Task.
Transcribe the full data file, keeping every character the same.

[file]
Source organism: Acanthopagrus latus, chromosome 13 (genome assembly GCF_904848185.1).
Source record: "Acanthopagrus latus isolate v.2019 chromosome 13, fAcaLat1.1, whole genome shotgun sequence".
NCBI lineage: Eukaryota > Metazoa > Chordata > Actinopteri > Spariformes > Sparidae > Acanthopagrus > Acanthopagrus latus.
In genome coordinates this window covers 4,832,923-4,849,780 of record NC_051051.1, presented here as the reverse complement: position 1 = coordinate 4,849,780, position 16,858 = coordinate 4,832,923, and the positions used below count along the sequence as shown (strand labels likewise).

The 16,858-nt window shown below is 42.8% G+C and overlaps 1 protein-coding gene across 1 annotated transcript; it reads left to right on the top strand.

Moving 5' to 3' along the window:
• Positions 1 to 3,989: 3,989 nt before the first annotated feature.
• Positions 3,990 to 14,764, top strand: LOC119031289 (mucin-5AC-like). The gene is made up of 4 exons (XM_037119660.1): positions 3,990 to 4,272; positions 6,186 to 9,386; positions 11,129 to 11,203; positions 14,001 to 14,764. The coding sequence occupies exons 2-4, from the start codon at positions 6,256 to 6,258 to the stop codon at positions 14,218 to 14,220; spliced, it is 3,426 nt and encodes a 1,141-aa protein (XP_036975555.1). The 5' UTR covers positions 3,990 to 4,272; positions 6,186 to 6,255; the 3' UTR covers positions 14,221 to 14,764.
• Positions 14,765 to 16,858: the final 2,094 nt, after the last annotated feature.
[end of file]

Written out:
Source organism: Acanthopagrus latus, chromosome 13 (genome assembly GCF_904848185.1).
Source record: "Acanthopagrus latus isolate v.2019 chromosome 13, fAcaLat1.1, whole genome shotgun sequence".
NCBI lineage: Eukaryota > Metazoa > Chordata > Actinopteri > Spariformes > Sparidae > Acanthopagrus > Acanthopagrus latus.
In genome coordinates this window covers 4,832,923-4,849,780 of record NC_051051.1, presented here as the reverse complement: position 1 = coordinate 4,849,780, position 16,858 = coordinate 4,832,923, and the positions used below count along the sequence as shown (strand labels likewise).

The 16,858-nt window shown below is 42.8% G+C and overlaps 1 protein-coding gene across 1 annotated transcript; it reads left to right on the top strand.

Moving 5' to 3' along the window:
• Positions 1 to 3,989: 3,989 nt before the first annotated feature.
• Positions 3,990 to 14,764, top strand: LOC119031289 (mucin-5AC-like). The gene is made up of 4 exons (XM_037119660.1): positions 3,990 to 4,272; positions 6,186 to 9,386; positions 11,129 to 11,203; positions 14,001 to 14,764. The coding sequence occupies exons 2-4, from the start codon at positions 6,256 to 6,258 to the stop codon at positions 14,218 to 14,220; spliced, it is 3,426 nt and encodes a 1,141-aa protein (XP_036975555.1). The 5' UTR covers positions 3,990 to 4,272; positions 6,186 to 6,255; the 3' UTR covers positions 14,221 to 14,764.
• Positions 14,765 to 16,858: the final 2,094 nt, after the last annotated feature.